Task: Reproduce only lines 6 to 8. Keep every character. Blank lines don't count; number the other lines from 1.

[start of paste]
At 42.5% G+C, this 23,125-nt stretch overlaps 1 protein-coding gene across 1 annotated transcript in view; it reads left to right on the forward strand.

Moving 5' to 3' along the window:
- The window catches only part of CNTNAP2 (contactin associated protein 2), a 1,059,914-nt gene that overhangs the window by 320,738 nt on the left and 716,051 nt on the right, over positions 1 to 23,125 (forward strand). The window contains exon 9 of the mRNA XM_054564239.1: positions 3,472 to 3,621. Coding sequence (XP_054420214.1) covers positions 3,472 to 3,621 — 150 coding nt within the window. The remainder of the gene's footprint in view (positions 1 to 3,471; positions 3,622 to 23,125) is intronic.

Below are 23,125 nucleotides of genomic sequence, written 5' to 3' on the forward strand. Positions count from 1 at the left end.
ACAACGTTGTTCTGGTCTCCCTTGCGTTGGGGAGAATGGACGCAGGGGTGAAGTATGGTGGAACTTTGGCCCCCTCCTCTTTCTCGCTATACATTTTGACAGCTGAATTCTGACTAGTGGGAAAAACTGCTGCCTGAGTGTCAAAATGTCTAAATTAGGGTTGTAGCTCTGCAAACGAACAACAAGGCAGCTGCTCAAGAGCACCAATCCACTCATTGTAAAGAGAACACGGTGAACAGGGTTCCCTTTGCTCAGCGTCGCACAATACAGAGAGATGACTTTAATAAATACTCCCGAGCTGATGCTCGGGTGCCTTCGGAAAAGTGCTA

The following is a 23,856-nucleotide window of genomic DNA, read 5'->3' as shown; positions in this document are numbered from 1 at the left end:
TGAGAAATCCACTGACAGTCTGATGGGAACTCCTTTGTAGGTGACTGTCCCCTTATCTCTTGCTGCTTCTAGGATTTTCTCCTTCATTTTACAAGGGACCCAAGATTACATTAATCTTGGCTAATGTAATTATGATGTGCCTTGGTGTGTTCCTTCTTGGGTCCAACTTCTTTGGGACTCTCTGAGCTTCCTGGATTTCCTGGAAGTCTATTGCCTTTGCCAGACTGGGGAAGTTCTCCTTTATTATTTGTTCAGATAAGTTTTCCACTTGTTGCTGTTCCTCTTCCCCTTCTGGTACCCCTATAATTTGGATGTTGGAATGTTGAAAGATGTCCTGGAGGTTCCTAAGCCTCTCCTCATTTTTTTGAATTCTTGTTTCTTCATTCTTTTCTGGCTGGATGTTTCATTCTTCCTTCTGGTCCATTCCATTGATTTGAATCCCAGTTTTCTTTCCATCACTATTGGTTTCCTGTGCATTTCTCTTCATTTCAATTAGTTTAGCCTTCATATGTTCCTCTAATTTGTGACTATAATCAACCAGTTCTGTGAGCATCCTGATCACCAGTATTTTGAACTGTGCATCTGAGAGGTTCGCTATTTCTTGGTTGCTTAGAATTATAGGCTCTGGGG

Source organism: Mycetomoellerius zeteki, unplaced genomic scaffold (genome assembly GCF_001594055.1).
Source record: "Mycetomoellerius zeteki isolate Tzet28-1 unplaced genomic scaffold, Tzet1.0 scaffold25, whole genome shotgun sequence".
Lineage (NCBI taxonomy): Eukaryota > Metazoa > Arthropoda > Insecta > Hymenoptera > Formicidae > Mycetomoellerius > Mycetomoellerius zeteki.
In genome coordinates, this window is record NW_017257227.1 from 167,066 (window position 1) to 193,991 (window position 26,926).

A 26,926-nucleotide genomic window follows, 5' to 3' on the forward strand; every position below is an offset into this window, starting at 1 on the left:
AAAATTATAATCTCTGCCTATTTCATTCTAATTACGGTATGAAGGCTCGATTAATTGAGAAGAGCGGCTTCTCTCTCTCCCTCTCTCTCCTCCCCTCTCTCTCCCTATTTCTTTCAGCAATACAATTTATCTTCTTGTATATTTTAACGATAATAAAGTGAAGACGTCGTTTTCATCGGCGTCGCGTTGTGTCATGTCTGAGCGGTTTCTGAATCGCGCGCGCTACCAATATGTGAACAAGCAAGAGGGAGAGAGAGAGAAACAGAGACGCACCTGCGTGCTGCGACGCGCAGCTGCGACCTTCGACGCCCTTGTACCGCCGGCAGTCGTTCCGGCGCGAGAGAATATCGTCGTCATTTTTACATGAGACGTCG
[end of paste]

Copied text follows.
The following is a 23,856-nucleotide window of genomic DNA, read 5'->3' as shown; positions in this document are numbered from 1 at the left end:
TGAGAAATCCACTGACAGTCTGATGGGAACTCCTTTGTAGGTGACTGTCCCCTTATCTCTTGCTGCTTCTAGGATTTTCTCCTTCATTTTACAAGGGACCCAAGATTACATTAATCTTGGCTAATGTAATTATGATGTGCCTTGGTGTGTTCCTTCTTGGGTCCAACTTCTTTGGGACTCTCTGAGCTTCCTGGATTTCCTGGAAGTCTATTGCCTTTGCCAGACTGGGGAAGTTCTCCTTTATTATTTGTTCAGATAAGTTTTCCACTTGTTGCTGTTCCTCTTCCCCTTCTGGTACCCCTATAATTTGGATGTTGGAATGTTGAAAGATGTCCTGGAGGTTCCTAAGCCTCTCCTCATTTTTTTGAATTCTTGTTTCTTCATTCTTTTCTGGCTGGATGTTTCATTCTTCCTTCTGGTCCATTCCATTGATTTGAATCCCAGTTTTCTTTCCATCACTATTGGTTTCCTGTGCATTTCTCTTCATTTCAATTAGTTTAGCCTTCATATGTTCCTCTAATTTGTGACTATAATCAACCAGTTCTGTGAGCATCCTGATCACCAGTATTTTGAACTGTGCATCTGAGAGGTTCGCTATTTCTTGGTTGCTTAGAATTATAGGCTCTGGGG

Source organism: Mycetomoellerius zeteki, unplaced genomic scaffold (genome assembly GCF_001594055.1).